The trouble with picking up a textbook to select your topic and doing a project listed is that they are usually finished projects – meaning that everyone knows not only the experiment but what’s going to happen. No scientist in their right mind would do a experiment if they knew the ending! You’ve got to take a different approach.
Imagine your teacher just strode into class and announced that it’s nearly time for the Science Fair, and projects are due next week. You scope out the room and find Brian Brainiac inventing a new addition to the International Space Station… Corey Comet discovering a new species of octopus… and Darlene Dazzler built a transporter. Your head begins to spin like hamster wheel as you try to hit on the Ultimate Science Project that would make Einstein gape with awe.
The truth is, science fair projects don’t have to be glitzy, glamorous, or even work quite right… they just have to be yours. And they need to be science experiments, not jazzed-up science reports masquerading as projects.
A science experiment is a simple question you want an answer to, such as:
• “Do later bedtimes really make you sleep better?”
• “Does eating high-sugar foods before bedtime make your dreams more wild?”
• “How many balloons will lift a kid into the air?”
• “What kind of grass needs to be mowed the least?”
A science report are questions that don’t require any real testing on your part – all you have to do is research to get the answer. Topics like: What is acid rain? What is the sun made of? How does a power plant work? How does the human body work? Is overeating bad for you? We’ve seen reports win local school science fairs, but they don’t make it into the big time regional or national competition. And they aren’t nearly as much fun as doing your own experiment.
Here is the basic recipe for science fair projects across the globe:
The Scientific Method:
1. Ask a question/Think of an idea
2. Do background research (if possible)
3. Construct hypothesis/Plan your experiment
4. Test with an experiment (This is the fun part, and you can do steps 4 & 5 together)
5. Gather, collect, and record your data and analyze the results
6. Does the hypothesis and results match? If not, go back to step 3.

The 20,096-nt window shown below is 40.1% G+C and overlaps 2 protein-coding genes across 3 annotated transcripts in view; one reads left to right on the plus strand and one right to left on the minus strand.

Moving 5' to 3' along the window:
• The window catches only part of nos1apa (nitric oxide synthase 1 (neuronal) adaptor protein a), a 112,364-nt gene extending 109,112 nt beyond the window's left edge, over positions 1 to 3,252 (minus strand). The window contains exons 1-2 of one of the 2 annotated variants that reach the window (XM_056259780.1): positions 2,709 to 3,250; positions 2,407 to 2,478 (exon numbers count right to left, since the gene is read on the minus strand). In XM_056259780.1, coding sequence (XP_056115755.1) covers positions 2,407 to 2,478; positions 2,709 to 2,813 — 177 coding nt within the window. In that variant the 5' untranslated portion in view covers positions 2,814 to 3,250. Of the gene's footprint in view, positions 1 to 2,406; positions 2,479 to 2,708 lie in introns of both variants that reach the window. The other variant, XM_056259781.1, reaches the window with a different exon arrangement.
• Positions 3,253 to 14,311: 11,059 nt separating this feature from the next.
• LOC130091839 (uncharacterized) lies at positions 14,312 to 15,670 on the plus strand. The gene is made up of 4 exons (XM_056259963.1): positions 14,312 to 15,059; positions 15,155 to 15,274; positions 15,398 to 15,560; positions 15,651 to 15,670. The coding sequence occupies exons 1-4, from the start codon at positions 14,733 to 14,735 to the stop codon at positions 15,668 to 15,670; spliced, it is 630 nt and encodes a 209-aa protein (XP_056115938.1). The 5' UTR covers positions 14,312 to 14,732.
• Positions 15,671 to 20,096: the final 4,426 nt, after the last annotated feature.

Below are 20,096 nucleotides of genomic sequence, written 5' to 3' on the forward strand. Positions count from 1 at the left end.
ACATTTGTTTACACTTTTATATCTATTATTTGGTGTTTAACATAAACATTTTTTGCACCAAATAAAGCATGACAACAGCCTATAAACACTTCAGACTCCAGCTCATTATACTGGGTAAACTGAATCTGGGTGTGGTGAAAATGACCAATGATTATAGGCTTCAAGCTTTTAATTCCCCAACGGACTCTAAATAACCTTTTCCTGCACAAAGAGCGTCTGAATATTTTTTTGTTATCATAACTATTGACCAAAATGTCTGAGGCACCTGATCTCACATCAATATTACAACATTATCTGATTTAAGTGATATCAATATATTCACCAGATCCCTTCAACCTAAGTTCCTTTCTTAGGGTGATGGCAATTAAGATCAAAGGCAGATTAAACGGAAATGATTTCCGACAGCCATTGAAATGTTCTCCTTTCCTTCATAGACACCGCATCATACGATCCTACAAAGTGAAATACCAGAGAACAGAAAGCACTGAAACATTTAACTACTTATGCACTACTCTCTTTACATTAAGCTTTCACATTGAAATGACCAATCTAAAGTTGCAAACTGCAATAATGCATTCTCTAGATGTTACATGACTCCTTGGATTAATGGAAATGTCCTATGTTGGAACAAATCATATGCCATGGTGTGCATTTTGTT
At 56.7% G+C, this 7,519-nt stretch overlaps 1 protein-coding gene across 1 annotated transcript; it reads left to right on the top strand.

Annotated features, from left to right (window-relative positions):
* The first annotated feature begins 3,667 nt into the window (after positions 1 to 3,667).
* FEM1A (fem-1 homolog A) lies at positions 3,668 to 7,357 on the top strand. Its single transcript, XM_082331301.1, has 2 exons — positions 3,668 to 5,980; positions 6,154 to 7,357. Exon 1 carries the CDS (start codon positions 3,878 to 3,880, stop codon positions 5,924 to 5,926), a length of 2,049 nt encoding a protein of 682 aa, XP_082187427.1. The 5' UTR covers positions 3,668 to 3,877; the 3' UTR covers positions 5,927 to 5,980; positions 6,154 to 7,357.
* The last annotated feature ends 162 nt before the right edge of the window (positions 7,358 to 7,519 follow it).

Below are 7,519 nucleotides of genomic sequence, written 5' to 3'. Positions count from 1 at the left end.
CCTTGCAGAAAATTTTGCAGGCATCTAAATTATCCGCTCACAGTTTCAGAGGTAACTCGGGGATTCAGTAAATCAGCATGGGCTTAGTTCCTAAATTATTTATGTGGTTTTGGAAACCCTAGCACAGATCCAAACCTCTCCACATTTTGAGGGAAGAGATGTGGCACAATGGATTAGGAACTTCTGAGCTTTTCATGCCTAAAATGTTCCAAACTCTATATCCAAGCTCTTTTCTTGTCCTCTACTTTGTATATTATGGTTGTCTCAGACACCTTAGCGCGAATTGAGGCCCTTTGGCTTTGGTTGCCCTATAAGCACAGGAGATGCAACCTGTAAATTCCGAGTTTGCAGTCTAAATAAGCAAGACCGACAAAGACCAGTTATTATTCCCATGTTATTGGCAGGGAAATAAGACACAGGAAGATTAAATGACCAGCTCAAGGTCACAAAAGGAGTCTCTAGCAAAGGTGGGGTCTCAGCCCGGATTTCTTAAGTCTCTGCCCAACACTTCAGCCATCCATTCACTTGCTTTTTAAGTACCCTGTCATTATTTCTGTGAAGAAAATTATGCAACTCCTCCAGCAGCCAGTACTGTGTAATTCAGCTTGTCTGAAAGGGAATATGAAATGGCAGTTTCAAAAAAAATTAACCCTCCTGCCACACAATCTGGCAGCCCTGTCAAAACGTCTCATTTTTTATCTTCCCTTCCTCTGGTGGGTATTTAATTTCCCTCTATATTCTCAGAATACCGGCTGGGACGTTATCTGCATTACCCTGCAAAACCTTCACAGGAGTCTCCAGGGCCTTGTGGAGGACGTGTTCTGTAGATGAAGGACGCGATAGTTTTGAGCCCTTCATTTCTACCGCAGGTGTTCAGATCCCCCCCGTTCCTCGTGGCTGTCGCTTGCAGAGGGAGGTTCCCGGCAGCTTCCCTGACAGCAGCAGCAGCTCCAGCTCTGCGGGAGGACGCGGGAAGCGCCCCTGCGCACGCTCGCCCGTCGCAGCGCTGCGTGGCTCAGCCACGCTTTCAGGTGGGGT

7. Reach a conclusion
Tips and Tricks for Great Experiments:
1. Repeat good results. If you get the result you’re after, then do the experiment again to make sure you can duplicate what happened. And again. And again.
2. Remove yourself. After you’ve listened to music during a test, ask your friends to do the same thing. This checks to make sure this idea you’re testing can work for everyone.
3. End with recommendations. This is a personal favorite, not a requirement, but I always like to report on the things I would do if I were to continue experimenting. You can easily make three, four, or even five future experiments that you would consider doing that would further refine your conclusion by drawing on the results you found and the experience you gained.
If you can produce consistent results for not just yourself, but for the whole class, and not only that but plans for future areas of study and relate it back to why this was important enough to study in the first place, now you’ve got an experiment worthy of a blue ribbon.
These are the key areas you need to cover for an outstanding science fair project. Remember, you don’t need a Nobel-prize winning project to make headlines at a science fair, nor do you need to sell your car to afford the necessary equipment. Keep it simple, and stick to what you know you can handle so you can do it right and have a lot of fun along the way.